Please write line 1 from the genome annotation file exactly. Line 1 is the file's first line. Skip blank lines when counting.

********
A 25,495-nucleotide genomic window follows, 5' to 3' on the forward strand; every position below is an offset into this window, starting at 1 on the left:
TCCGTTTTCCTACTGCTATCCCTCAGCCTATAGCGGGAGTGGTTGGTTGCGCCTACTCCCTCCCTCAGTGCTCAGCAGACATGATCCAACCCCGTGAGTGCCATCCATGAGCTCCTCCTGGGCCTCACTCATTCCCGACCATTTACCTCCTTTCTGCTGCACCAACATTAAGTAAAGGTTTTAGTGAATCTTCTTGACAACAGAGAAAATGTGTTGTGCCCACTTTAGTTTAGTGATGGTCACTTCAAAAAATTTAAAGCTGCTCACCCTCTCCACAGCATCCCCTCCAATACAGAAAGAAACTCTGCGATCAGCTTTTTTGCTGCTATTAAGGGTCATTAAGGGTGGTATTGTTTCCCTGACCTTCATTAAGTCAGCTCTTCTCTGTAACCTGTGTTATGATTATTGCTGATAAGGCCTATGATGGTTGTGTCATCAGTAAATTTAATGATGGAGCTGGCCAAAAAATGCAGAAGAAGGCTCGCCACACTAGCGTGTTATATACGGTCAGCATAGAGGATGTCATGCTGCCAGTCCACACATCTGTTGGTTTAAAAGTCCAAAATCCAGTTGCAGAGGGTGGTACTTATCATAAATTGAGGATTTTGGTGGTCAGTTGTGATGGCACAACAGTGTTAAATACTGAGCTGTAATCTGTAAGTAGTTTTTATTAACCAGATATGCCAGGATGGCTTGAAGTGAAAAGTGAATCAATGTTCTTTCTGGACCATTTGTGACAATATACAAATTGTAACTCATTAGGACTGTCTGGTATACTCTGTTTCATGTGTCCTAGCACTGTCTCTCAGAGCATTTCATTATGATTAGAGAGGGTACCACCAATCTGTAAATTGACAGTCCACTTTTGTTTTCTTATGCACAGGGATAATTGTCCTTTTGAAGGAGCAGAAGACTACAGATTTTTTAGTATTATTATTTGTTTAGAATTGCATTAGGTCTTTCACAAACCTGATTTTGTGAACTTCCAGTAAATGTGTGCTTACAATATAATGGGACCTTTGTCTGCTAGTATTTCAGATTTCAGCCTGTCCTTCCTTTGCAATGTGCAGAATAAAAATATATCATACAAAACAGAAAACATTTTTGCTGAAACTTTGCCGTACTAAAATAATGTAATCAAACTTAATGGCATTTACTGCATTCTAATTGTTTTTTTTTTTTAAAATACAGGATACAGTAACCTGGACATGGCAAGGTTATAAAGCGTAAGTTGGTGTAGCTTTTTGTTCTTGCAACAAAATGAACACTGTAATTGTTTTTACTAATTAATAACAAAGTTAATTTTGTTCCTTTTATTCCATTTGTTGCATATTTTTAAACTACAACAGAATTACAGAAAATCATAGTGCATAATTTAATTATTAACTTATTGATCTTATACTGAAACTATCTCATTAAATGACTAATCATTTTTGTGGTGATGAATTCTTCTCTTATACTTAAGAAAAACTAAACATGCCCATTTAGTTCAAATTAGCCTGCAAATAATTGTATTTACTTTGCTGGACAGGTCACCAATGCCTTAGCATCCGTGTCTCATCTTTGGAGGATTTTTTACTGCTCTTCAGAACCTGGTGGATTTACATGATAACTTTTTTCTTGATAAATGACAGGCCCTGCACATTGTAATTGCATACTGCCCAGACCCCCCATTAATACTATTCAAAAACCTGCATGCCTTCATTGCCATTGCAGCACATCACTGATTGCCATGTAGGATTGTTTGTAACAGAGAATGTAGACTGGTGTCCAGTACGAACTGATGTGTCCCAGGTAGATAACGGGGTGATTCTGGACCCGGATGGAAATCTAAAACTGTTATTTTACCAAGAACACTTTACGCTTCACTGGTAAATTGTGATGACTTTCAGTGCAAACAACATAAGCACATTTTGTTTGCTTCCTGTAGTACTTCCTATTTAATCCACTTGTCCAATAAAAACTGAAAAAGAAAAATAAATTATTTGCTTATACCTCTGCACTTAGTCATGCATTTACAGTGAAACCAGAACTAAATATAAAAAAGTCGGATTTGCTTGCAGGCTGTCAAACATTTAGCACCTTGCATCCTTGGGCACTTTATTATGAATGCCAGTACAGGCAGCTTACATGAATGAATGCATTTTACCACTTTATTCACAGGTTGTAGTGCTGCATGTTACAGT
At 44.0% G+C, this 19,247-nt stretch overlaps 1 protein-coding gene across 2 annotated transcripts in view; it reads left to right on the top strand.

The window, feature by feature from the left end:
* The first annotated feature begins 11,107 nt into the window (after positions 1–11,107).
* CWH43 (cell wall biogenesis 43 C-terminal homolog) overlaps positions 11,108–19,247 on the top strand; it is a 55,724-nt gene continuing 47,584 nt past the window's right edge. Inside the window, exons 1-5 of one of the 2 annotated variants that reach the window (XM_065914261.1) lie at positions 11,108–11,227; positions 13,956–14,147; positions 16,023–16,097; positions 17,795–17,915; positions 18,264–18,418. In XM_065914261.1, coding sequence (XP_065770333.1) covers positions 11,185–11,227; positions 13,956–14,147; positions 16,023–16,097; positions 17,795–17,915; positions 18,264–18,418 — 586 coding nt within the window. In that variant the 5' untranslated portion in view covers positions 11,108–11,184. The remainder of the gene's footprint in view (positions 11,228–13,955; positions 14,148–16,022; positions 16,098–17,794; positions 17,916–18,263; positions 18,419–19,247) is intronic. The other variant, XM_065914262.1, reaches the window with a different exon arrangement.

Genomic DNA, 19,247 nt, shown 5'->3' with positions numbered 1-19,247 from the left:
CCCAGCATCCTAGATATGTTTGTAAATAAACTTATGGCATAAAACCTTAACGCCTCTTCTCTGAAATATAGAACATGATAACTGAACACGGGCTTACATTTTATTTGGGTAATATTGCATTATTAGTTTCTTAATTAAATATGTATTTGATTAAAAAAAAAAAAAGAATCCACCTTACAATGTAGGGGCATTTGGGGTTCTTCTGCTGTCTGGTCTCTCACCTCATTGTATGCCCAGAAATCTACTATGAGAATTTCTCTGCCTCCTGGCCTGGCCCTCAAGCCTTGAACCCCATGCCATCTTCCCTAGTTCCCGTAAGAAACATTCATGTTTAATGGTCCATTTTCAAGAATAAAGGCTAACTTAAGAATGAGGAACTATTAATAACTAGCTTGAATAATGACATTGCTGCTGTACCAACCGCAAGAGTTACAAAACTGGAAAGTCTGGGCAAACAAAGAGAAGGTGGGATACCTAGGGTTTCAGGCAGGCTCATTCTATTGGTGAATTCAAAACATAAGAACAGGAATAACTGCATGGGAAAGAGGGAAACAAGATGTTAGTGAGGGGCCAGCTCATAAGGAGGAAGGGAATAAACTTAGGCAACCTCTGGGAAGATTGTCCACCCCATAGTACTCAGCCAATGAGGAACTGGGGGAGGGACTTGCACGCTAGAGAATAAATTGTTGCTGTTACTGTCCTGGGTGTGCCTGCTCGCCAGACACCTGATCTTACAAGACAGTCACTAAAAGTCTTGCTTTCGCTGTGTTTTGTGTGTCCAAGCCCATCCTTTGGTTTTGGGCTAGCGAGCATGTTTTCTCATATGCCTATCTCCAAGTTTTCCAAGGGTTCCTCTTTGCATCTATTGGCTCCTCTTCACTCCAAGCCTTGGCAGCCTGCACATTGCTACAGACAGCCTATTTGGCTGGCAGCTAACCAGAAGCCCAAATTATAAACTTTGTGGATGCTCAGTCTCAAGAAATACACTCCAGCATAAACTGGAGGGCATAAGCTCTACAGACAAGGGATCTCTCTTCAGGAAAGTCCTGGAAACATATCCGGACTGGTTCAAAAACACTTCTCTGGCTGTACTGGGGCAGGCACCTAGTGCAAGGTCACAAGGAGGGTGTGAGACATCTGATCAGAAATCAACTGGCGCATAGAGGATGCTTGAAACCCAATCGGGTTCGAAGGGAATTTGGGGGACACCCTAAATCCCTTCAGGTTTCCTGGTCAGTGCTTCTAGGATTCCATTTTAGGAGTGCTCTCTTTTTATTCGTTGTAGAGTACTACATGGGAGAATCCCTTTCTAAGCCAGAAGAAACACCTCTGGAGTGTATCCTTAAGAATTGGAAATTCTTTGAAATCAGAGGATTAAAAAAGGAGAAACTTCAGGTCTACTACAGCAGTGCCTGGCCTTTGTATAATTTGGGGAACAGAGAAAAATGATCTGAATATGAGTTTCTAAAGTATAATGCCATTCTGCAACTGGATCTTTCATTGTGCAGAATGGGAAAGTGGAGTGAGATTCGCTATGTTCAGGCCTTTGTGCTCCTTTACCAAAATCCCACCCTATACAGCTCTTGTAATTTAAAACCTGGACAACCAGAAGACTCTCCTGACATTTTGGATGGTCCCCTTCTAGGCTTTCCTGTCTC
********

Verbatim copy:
A 25,495-nucleotide genomic window follows, 5' to 3' on the forward strand; every position below is an offset into this window, starting at 1 on the left: